TV Critic Maisie McCormick urges us to rewatch Misfits, the show which deals with dark topics in a hilarious and relatable way
Misfits, originally premiering in 2009, has recently been added to Netflix and has consequently reignited many peoples’ love for the show. Misfits follows five young offenders as they fulfil their community service and deal with the aftereffects of a freak storm which gives them, and many others, supernatural powers.
I first started watching the show in my mid-teens after hearing people at school referencing random lines from the show non-stop, and I have re-watched all five series at many different times since then. No matter the occasion or problem I have faced, it is nothing a good episode of Misfits, usually from seasons 1 or 2, cannot fix. However, it is only when watching the show now, in my early twenties, that I have truly appreciated the remarkable way in which Misfits tackles a variety of deep and often dark themes. From drug use and death to the fear of the unknown, Misfits explores these subjects in a relatable and comedic way, which never makes the viewer feel uncomfortable. Despite the fact that most characters have unusual superpowers – like the ability to control dairy products or make people bald – the portrayal of the relationships between the characters and their individual experiences of emotional trauma actually makes the show more realistic than other dramas.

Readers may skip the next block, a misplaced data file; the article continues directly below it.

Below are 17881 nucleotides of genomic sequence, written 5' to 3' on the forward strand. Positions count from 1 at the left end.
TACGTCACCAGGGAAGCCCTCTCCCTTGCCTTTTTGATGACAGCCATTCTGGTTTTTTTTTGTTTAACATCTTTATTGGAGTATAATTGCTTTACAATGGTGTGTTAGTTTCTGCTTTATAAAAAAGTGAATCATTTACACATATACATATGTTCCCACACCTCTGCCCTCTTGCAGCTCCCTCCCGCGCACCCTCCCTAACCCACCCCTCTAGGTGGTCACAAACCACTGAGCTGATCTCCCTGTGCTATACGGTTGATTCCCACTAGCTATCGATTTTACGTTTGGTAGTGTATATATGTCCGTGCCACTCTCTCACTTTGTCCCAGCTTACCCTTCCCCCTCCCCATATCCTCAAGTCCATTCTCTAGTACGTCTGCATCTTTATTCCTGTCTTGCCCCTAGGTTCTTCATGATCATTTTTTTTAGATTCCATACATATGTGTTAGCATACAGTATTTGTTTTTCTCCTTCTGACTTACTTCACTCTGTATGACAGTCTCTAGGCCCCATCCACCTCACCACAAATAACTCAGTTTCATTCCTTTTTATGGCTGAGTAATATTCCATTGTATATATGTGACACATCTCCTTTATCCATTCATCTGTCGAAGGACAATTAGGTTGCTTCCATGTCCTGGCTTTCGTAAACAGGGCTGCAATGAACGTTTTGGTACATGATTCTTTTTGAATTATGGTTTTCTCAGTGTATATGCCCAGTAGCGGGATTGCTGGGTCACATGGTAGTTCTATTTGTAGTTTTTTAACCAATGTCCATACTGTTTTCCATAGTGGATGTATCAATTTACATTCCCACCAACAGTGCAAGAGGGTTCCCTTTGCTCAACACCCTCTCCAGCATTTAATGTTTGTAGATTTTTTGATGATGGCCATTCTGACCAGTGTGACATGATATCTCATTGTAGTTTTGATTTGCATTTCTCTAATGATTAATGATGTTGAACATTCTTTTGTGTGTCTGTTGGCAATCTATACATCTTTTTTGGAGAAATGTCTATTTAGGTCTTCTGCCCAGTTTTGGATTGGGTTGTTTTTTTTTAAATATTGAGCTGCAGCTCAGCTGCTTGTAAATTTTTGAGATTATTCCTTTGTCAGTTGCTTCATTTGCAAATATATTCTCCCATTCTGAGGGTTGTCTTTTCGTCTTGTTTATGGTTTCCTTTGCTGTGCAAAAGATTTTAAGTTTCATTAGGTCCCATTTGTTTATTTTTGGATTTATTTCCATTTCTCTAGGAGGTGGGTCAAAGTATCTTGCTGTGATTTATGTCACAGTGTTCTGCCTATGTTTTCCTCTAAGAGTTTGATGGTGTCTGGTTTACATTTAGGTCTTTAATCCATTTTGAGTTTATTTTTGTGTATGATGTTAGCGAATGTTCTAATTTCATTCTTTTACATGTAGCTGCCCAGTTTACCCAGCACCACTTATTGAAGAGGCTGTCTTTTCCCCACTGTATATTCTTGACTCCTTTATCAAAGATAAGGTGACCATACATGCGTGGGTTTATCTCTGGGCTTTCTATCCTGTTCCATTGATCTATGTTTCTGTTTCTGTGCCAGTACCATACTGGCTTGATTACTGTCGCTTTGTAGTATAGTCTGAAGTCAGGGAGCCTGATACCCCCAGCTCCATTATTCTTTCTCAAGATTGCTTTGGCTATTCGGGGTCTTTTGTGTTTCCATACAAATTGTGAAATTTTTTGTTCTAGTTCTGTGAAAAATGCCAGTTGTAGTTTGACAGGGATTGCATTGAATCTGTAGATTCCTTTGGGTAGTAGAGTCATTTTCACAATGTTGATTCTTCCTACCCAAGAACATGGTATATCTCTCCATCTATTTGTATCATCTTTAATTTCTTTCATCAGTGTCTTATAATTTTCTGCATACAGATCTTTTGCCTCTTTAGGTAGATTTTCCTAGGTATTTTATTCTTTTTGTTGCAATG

The most appealing aspect of Misfits for me is the character development. All five main characters are perfect anti-heroes and viewers will both love and hate them simultaneously. The fact that they all frequently make bad decisions which have dire but hilarious consequences also helps to make the characters more relatable and accessible to audiences.
Undeniably, Nathan (Robert Sheehan) is the character with the best one-liners and often provides comedic relief in the show’s darkest moments. Whether he is monologuing about his sexual exploits or ridiculing another character, there is not one moment that he cannot make you laugh.
The show continues to age well because of the depiction of character growth. The superpowers which they develop seem to relate in some way to their greatest fear or insecurity. We see the characters confront the parts of themselves selves which they wish to hide from others and become better people for it. We find ourselves being drawn into the storyline and loving the characters, who are portrayed as being like everyday people who are not perfect, a feat which is rare in a lot of popular shows.
The most absurd part of Misfits is arguably the immeasurable amount of deaths. The gang seems to be always confronting murderers of some sort or committing the murders themselves. Yet they remain our favourite characters. Why do we continue to root for characters that cannot seem to stop murdering people? There does not seem to be a logical answer, and they definitely do not always act for the greater good. But their undeniable hilarity, endless shenanigans and seemingly constant bad luck mean that we will never stop supporting the underdogs or watching Misfits.
Watch the trailer here: